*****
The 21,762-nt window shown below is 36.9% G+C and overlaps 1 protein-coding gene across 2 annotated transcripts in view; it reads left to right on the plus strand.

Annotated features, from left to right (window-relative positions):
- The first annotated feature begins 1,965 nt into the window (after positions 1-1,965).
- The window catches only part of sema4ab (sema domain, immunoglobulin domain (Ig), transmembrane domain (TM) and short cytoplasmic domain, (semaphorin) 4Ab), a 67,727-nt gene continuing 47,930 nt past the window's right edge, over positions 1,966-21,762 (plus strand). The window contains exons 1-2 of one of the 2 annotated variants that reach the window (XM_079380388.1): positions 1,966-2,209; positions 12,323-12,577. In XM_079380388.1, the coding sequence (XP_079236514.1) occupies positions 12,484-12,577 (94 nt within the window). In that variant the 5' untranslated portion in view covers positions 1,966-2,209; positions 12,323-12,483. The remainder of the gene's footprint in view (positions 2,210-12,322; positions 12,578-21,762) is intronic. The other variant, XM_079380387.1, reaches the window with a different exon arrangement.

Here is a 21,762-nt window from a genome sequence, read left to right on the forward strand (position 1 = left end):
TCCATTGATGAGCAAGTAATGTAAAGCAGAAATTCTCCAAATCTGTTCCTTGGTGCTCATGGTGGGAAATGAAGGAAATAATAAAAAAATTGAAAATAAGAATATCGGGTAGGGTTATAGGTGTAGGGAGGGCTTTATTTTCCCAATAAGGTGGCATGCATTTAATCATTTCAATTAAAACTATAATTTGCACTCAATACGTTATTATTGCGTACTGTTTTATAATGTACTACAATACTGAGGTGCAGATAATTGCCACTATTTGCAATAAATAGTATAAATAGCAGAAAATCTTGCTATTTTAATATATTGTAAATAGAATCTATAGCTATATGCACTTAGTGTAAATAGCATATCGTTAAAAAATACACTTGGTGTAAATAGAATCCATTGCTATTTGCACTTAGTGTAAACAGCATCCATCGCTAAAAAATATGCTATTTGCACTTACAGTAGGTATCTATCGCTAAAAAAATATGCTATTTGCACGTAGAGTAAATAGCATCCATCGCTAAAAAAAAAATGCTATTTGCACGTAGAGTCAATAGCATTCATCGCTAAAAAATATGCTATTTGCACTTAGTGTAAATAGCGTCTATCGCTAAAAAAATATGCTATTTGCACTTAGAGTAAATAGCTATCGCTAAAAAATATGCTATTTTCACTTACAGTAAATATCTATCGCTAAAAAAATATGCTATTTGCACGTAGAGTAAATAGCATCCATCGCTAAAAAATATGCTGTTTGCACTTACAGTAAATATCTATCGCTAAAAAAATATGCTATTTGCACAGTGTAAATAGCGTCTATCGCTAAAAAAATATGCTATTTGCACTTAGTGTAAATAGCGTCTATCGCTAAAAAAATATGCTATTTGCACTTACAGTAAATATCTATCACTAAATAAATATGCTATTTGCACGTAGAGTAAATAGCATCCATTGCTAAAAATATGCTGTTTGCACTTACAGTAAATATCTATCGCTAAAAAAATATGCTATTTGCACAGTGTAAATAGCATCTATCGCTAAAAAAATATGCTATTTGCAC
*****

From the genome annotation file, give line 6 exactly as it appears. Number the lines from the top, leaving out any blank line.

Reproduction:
TCCATTGATGAGCAAGTAATGTAAAGCAGAAATTCTCCAAATCTGTTCCTTGGTGCTCATGGTGGGAAATGAAGGAAATAATAAAAAAATTGAAAATAAGAATATCGGGTAGGGTTATAGGTGTAGGGAGGGCTTTATTTTCCCAATAAGGTGGCATGCATTTAATCATTTCAATTAAAACTATAATTTGCACTCAATACGTTATTATTGCGTACTGTTTTATAATGTACTACAATACTGAGGTGCAGATAATTGCCACTATTTGCAATAAATAGTATAAATAGCAGAAAATCTTGCTATTTTAATATATTGTAAATAGAATCTATAGCTATATGCACTTAGTGTAAATAGCATATCGTTAAAAAATACACTTGGTGTAAATAGAATCCATTGCTATTTGCACTTAGTGTAAACAGCATCCATCGCTAAAAAATATGCTATTTGCACTTACAGTAGGTATCTATCGCTAAAAAAATATGCTATTTGCACGTAGAGTAAATAGCATCCATCGCTAAAAAAAAAATGCTATTTGCACGTAGAGTCAATAGCATTCATCGCTAAAAAATATGCTATTTGCACTTAGTGTAAATAGCGTCTATCGCTAAAAAAATATGCTATTTGCACTTAGAGTAAATAGCTATCGCTAAAAAATATGCTATTTTCACTTACAGTAAATATCTATCGCTAAAAAAATATGCTATTTGCACGTAGAGTAAATAGCATCCATCGCTAAAAAATATGCTGTTTGCACTTACAGTAAATATCTATCGCTAAAAAAATATGCTATTTGCACAGTGTAAATAGCGTCTATCGCTAAAAAAATATGCTATTTGCACTTAGTGTAAATAGCGTCTATCGCTAAAAAAATATGCTATTTGCACTTACAGTAAATATCTATCACTAAATAAATATGCTATTTGCACGTAGAGTAAATAGCATCCATTGCTAAAAATATGCTGTTTGCACTTACAGTAAATATCTATCGCTAAAAAAATATGCTATTTGCACAGTGTAAATAGCATCTATCGCTAAAAAAATATGCTATTTGCAC